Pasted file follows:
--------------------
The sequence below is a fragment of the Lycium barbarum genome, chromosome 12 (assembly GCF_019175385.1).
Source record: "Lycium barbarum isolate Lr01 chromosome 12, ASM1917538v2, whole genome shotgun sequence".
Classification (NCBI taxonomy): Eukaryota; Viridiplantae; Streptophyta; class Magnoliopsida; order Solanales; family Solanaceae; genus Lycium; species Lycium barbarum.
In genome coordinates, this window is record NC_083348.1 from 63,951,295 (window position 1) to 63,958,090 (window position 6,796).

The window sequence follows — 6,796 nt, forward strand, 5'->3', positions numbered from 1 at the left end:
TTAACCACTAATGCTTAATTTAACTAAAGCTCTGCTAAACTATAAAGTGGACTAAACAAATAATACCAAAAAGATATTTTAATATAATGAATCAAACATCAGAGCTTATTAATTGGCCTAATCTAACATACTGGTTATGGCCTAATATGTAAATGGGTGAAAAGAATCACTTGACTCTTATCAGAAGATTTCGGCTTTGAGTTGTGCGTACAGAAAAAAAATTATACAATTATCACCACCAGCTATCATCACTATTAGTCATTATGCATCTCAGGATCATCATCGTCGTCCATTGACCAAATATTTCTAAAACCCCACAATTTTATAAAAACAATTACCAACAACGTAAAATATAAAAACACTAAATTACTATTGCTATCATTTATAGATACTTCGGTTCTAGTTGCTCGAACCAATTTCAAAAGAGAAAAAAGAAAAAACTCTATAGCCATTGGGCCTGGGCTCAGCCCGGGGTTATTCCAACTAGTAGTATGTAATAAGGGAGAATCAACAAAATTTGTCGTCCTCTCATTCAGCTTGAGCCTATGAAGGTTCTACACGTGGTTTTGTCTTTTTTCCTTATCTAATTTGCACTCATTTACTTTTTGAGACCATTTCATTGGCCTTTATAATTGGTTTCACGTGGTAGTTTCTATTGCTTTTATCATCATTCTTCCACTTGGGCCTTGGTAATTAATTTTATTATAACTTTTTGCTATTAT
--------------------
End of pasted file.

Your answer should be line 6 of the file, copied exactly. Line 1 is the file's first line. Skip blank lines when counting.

TTAACCACTAATGCTTAATTTAACTAAAGCTCTGCTAAACTATAAAGTGGACTAAACAAATAATACCAAAAAGATATTTTAATATAATGAATCAAACATCAGAGCTTATTAATTGGCCTAATCTAACATACTGGTTATGGCCTAATATGTAAATGGGTGAAAAGAATCACTTGACTCTTATCAGAAGATTTCGGCTTTGAGTTGTGCGTACAGAAAAAAAATTATACAATTATCACCACCAGCTATCATCACTATTAGTCATTATGCATCTCAGGATCATCATCGTCGTCCATTGACCAAATATTTCTAAAACCCCACAATTTTATAAAAACAATTACCAACAACGTAAAATATAAAAACACTAAATTACTATTGCTATCATTTATAGATACTTCGGTTCTAGTTGCTCGAACCAATTTCAAAAGAGAAAAAAGAAAAAACTCTATAGCCATTGGGCCTGGGCTCAGCCCGGGGTTATTCCAACTAGTAGTATGTAATAAGGGAGAATCAACAAAATTTGTCGTCCTCTCATTCAGCTTGAGCCTATGAAGGTTCTACACGTGGTTTTGTCTTTTTTCCTTATCTAATTTGCACTCATTTACTTTTTGAGACCATTTCATTGGCCTTTATAATTGGTTTCACGTGGTAGTTTCTATTGCTTTTATCATCATTCTTCCACTTGGGCCTTGGTAATTAATTTTATTATAACTTTTTGCTATTAT